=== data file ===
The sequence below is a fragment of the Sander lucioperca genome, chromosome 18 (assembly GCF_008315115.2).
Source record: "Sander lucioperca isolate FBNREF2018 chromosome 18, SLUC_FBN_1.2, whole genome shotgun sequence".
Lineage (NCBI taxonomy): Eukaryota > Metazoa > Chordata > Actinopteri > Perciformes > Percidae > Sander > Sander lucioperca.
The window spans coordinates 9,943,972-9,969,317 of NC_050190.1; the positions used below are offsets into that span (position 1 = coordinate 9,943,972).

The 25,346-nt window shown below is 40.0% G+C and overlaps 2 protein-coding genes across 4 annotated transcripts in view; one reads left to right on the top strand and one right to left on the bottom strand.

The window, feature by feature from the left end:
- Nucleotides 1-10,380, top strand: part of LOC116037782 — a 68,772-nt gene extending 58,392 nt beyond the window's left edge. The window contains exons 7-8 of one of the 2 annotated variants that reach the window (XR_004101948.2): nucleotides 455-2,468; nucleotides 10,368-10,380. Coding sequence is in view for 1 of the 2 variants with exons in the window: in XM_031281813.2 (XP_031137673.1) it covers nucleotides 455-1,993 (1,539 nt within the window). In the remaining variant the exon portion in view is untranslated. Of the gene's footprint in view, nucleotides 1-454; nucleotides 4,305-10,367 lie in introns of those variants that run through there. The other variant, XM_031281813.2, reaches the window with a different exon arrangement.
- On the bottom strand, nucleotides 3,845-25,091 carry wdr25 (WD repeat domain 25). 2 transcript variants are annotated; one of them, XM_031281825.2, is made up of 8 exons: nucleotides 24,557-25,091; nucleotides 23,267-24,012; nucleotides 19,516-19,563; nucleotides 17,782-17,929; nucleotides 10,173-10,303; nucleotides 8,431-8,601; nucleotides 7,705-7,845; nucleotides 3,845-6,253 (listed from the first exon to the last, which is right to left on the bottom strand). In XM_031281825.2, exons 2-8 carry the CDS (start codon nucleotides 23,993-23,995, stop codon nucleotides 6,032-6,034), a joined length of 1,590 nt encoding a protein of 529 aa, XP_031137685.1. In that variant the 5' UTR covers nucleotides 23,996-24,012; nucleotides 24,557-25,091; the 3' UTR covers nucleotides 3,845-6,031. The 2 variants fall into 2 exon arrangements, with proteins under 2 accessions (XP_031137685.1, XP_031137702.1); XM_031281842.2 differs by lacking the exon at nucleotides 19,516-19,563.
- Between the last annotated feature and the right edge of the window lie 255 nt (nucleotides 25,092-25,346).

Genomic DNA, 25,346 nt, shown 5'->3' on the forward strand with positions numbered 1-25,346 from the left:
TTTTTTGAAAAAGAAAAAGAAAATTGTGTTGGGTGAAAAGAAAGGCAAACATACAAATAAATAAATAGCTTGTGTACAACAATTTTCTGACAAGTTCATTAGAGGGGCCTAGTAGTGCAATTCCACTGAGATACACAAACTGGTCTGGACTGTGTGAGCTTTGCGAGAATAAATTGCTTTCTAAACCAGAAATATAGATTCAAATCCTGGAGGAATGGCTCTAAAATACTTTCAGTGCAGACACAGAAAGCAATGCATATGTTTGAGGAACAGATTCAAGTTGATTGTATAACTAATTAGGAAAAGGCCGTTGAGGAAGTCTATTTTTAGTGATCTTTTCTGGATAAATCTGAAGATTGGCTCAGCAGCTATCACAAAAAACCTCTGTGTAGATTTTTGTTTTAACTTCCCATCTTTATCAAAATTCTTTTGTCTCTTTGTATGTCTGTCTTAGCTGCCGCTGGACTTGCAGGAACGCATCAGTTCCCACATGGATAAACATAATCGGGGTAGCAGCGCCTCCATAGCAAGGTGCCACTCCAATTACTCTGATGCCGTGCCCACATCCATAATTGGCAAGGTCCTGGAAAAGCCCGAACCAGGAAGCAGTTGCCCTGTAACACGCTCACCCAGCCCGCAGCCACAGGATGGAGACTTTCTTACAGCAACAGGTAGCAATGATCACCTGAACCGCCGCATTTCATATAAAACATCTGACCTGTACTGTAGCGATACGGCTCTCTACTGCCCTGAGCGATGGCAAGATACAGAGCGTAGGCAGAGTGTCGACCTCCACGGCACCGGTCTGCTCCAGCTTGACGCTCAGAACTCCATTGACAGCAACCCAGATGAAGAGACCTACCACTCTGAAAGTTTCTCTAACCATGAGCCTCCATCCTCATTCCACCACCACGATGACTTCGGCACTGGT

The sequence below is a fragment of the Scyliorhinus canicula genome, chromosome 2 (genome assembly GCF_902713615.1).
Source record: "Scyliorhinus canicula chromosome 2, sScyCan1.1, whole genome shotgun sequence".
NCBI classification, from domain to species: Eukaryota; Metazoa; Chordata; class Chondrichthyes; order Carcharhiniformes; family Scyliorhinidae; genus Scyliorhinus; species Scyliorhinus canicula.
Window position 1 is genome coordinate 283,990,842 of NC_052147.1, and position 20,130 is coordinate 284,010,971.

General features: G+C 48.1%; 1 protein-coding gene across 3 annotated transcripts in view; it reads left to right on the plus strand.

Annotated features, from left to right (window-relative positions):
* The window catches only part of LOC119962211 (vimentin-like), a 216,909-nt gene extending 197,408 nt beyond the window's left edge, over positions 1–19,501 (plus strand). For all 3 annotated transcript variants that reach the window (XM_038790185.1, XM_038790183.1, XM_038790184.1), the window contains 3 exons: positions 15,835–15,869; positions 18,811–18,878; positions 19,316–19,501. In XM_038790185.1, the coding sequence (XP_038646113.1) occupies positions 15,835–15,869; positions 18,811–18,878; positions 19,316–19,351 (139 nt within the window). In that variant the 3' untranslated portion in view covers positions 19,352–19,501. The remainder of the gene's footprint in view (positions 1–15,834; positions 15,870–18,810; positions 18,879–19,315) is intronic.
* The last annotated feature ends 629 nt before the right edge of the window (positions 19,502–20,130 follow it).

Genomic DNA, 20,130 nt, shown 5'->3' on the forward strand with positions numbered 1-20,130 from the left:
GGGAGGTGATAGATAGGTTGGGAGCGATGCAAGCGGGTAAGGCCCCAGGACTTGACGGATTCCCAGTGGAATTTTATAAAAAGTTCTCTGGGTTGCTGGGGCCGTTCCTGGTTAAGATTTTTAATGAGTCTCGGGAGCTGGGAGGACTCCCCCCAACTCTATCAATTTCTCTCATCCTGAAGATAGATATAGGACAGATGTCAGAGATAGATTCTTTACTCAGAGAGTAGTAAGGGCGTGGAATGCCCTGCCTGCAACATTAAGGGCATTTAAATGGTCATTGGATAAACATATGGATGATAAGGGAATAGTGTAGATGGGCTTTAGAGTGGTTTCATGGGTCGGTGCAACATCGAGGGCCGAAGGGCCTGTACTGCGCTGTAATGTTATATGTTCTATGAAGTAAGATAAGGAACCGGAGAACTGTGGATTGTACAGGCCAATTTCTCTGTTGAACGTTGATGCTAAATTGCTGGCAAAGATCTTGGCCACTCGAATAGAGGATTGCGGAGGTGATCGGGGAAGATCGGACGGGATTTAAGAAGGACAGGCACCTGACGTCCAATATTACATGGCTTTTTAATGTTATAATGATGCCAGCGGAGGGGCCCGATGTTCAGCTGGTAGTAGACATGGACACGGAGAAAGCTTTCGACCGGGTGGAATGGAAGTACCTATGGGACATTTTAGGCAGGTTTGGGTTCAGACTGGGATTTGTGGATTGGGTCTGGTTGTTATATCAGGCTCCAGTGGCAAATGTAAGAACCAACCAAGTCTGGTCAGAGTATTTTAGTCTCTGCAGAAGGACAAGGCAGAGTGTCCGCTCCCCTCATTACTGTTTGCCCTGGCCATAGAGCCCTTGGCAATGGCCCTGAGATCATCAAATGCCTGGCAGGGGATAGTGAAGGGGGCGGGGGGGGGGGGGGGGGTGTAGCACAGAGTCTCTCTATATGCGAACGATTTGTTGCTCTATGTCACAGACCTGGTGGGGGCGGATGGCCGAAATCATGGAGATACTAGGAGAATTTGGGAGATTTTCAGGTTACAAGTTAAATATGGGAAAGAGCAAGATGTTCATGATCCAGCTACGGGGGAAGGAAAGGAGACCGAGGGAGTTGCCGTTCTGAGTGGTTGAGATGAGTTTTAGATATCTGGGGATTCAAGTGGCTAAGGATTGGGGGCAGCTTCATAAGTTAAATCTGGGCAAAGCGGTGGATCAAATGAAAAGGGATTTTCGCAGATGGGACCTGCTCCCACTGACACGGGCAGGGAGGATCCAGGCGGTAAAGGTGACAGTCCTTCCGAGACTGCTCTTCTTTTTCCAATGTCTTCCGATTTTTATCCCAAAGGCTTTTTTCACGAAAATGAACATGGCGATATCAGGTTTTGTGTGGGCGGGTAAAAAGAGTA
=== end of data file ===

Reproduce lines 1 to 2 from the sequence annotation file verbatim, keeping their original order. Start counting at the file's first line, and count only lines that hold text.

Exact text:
The sequence below is a fragment of the Sander lucioperca genome, chromosome 18 (assembly GCF_008315115.2).
Source record: "Sander lucioperca isolate FBNREF2018 chromosome 18, SLUC_FBN_1.2, whole genome shotgun sequence".